The sixth of eight children of an immigrant from Sri Lanka, renowned attorney Param Cumaraswamy was born in 1941 in Kuala Lumpur, Malaysia, where he received his early education. He read law at the Inns of Court in London and was admitted as a barrister-at-law by the Inner Temple in 1966. The following year he began practicing law in Kuala Lumpur and in 1971 was also admitted as an advocate and solicitor in Singapore. He joined the prestigious law firm of Shook Lin and Bok and later became Chief Executive Partner of the firm, one of Malaysia's three largest.
He was active in the Bar Council of Malaysia for 24 years, serving as its chairman from 1986 to 1988 and holding various other positions, including the offices of treasurer, secretary and vice president. He was a founding member of the Malaysian Bar Council Human Rights Committee and Legal Aid Committee. He also served from 1986-89 as the chairman of the Human Rights Committee of the International Bar Association.
His activism on behalf of human rights and the independence of the judiciary caused him to clash repeatedly with repressive government. In the mid-1980s, as vice president of the Malaysian Bar Association and chairman of its Human Rights Committee, he called on the Pardons Board of Kuala Lumpur to consider the petition for the commutation of a death sentence imposed on a laborer and not to discriminate between rich and poor petitioners. The public statement was central in a charge of sedition brought against him in 1985; he was acquitted after a six-day trial observed by members of many foreign bar associations, and the verdict was hailed as a landmark judgment for freedom of expression in Malaysia.
Two years later, while serving as chairman of the Human Rights Committee of the International Bar Association, he protested Singapore's detention of numerous lawyers and others without trial, and the Singapore government responded by banning him from entry to the country. His ongoing defense of human rights in Malaysia drew harassment and intimidation, including death threats. From 1995 to 2001 he was besieged by crippling, multi-million dollar defamation actions brought against him for his remarks – reported in a London periodical - concerning alleged impropriety in the Malaysian judiciary. The article was based on an interview Mr. Cumaraswamy gave in his capacity as UN Special Rapporteur on the Independence of Judges and Lawyers, and the UN supported his claim of immunity from legal process. Eventually the International Court of Justice in The Hague directed the Malaysian Courts to recognize his immunity, and the suits were withdrawn. However, six years of legal battles and glaring publicity took a toll; in 1998, Mr. Cumaraswamy resigned from his law firm to protect it from embarrassment and loss of business and opened his own practice.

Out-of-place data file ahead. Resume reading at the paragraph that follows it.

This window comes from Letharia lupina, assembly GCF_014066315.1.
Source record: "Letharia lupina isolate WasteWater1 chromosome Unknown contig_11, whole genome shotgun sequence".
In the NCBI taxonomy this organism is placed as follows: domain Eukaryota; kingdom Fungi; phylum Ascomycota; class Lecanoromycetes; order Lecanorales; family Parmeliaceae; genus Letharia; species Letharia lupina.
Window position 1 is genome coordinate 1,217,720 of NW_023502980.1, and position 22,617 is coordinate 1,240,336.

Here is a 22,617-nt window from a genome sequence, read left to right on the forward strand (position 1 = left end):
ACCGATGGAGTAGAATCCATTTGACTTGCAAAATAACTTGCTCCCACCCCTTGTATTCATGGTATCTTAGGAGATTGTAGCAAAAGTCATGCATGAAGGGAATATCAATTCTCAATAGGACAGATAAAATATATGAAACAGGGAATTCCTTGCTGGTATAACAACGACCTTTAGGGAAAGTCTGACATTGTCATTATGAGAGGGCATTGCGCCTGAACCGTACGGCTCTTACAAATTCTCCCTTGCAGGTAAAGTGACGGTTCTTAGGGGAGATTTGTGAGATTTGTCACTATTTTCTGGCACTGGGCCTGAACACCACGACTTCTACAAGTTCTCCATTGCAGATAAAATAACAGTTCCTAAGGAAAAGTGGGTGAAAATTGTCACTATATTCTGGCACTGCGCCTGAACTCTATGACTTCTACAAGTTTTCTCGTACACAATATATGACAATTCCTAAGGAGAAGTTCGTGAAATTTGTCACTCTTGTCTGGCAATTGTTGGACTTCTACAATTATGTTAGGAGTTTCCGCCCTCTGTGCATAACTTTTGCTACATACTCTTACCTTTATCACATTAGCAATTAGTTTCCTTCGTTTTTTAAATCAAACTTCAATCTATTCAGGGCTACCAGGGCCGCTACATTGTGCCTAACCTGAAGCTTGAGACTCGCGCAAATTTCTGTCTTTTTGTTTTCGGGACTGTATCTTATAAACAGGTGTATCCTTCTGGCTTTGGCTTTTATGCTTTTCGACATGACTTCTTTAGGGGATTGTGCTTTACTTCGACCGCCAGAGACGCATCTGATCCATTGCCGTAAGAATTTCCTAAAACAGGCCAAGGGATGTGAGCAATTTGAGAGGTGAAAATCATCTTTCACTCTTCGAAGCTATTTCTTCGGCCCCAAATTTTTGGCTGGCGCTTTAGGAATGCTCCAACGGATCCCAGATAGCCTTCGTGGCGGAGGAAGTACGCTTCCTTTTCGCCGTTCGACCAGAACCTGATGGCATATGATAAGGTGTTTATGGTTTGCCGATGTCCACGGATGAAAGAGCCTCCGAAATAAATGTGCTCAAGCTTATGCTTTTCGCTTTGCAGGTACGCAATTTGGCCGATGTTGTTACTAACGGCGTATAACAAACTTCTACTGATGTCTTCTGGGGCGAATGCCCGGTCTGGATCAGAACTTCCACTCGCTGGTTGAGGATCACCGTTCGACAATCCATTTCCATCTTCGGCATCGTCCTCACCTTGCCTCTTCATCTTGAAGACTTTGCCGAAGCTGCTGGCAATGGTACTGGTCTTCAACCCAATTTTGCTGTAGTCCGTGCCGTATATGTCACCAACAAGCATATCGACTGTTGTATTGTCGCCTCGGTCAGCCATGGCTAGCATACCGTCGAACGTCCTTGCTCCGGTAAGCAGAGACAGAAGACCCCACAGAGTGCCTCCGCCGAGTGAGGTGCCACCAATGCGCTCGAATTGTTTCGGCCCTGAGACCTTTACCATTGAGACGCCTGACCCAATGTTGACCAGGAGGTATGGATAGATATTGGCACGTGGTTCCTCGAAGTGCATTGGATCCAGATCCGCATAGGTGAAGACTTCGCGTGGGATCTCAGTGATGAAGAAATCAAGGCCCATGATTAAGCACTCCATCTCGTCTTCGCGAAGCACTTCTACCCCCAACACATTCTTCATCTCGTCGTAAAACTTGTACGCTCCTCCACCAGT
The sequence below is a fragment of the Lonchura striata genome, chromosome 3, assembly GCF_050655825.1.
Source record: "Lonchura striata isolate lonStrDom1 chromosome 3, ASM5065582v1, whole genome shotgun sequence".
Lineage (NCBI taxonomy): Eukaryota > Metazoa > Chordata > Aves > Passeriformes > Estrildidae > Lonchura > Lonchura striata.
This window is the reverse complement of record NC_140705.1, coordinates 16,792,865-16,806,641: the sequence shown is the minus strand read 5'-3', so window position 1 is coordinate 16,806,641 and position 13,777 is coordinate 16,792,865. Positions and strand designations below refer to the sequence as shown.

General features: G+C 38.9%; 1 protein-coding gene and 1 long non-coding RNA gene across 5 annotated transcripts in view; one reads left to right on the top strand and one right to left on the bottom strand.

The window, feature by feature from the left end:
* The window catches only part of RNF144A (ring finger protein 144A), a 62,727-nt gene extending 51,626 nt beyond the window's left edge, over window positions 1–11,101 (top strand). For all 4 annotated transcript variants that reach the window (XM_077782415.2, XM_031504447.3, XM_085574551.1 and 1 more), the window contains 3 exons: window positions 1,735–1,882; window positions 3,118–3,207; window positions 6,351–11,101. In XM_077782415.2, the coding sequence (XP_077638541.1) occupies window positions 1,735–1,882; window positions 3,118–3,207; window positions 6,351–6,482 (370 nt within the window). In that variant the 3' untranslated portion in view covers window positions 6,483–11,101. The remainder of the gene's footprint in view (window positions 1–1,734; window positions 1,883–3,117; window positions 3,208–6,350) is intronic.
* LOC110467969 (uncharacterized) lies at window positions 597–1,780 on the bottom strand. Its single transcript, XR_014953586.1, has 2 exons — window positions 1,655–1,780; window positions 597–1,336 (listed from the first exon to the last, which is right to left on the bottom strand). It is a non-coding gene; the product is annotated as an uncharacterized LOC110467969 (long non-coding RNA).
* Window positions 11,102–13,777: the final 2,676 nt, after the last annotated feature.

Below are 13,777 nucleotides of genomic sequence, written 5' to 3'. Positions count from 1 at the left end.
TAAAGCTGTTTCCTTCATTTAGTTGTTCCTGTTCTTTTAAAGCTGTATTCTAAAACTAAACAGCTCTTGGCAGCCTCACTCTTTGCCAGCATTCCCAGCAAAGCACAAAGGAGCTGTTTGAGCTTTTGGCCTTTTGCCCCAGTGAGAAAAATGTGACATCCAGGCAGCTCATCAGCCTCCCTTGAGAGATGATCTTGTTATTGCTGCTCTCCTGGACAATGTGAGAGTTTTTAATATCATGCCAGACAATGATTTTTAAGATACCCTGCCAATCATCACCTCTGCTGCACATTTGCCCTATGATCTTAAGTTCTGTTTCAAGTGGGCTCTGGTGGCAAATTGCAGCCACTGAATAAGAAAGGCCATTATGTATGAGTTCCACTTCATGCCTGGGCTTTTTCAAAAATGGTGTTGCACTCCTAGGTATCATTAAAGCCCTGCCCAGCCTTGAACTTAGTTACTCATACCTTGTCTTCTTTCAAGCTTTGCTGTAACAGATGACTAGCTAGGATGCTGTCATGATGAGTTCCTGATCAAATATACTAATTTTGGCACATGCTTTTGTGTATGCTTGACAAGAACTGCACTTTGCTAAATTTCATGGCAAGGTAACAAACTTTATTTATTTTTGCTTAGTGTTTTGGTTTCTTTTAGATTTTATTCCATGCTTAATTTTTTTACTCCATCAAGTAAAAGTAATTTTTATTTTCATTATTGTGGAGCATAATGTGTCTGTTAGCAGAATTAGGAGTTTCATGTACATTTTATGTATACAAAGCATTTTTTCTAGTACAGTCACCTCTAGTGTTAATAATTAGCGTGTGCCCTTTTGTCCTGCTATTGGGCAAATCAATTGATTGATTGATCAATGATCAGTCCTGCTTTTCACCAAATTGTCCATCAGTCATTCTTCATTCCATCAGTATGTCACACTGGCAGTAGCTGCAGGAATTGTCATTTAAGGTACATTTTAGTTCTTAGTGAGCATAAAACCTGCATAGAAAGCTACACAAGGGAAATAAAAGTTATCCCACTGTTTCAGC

While he has been attacked by some, he has been honored by many. Besides his service with the Malaysian and international bar associations and with the United Nations, he has distinguished himself in numerous legal organizations. He is a life-long member of the Law Association of Asia and the Pacific, its former president, and chairman of its Human Rights Committee. He was appointed commissioner of the International Commission of Jurists in 1991 and served on its executive committee from 1998 to 2002. He is a member of the International Board of Article 19, the Global Campaign for Free Expression; an honorary member of the Law Society of New Zealand; a member of the Regional Working Group for an ASEAN Human Rights Mechanism; chairman of the Malaysian Working Group; and vice president of Transparency International, Malaysian chapter.
In 1989 the Sultan of the Malaysian state of Kelantan conferred on him the title "Dato" in honor of his role in the 1988 judicial crisis in Malaysia, during which he defended six judges against executive attack. The Irish Unity Conference awarded him its first International Peace and Justice Award in 1999 for his "integrity, leadership and courage in objectively and publicly addressing the fragility of human and civil rights for all the people in the North of Ireland."
He has written extensively about the independence of the legal profession and the judiciary and about the importance of human rights. He also has lectured widely on a variety of legal topics, but especially on the role of an independent and responsible judiciary in fostering democracy.
He has a son, Roberto Shankar, two daughters, Shanthi and Deborah, and a grandson, Liam. He is married to Davinder Kaur, an attorney and business executive.